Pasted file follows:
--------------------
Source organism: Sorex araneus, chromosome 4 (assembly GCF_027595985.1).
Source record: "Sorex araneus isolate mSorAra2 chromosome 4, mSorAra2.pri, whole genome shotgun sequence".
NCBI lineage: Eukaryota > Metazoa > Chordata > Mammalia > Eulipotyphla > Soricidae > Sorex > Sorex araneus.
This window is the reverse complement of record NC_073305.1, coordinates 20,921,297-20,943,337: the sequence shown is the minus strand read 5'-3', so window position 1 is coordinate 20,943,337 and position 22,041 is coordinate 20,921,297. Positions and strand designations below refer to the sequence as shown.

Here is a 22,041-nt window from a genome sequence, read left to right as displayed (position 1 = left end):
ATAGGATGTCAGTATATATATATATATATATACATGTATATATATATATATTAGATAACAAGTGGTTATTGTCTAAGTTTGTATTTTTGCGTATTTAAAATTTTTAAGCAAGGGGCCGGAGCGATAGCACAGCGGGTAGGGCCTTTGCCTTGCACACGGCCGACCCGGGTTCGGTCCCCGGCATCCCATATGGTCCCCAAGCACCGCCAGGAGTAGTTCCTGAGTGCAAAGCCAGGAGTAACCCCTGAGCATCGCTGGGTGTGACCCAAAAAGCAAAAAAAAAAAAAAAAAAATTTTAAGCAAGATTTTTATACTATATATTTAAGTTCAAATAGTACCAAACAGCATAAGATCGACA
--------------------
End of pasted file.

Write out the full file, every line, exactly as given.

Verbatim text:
Source organism: Sorex araneus, chromosome 4 (assembly GCF_027595985.1).
Source record: "Sorex araneus isolate mSorAra2 chromosome 4, mSorAra2.pri, whole genome shotgun sequence".
NCBI lineage: Eukaryota > Metazoa > Chordata > Mammalia > Eulipotyphla > Soricidae > Sorex > Sorex araneus.
This window is the reverse complement of record NC_073305.1, coordinates 20,921,297-20,943,337: the sequence shown is the minus strand read 5'-3', so window position 1 is coordinate 20,943,337 and position 22,041 is coordinate 20,921,297. Positions and strand designations below refer to the sequence as shown.

Here is a 22,041-nt window from a genome sequence, read left to right as displayed (position 1 = left end):
ATAGGATGTCAGTATATATATATATATATATACATGTATATATATATATATTAGATAACAAGTGGTTATTGTCTAAGTTTGTATTTTTGCGTATTTAAAATTTTTAAGCAAGGGGCCGGAGCGATAGCACAGCGGGTAGGGCCTTTGCCTTGCACACGGCCGACCCGGGTTCGGTCCCCGGCATCCCATATGGTCCCCAAGCACCGCCAGGAGTAGTTCCTGAGTGCAAAGCCAGGAGTAACCCCTGAGCATCGCTGGGTGTGACCCAAAAAGCAAAAAAAAAAAAAAAAAAATTTTAAGCAAGATTTTTATACTATATATTTAAGTTCAAATAGTACCAAACAGCATAAGATCGACA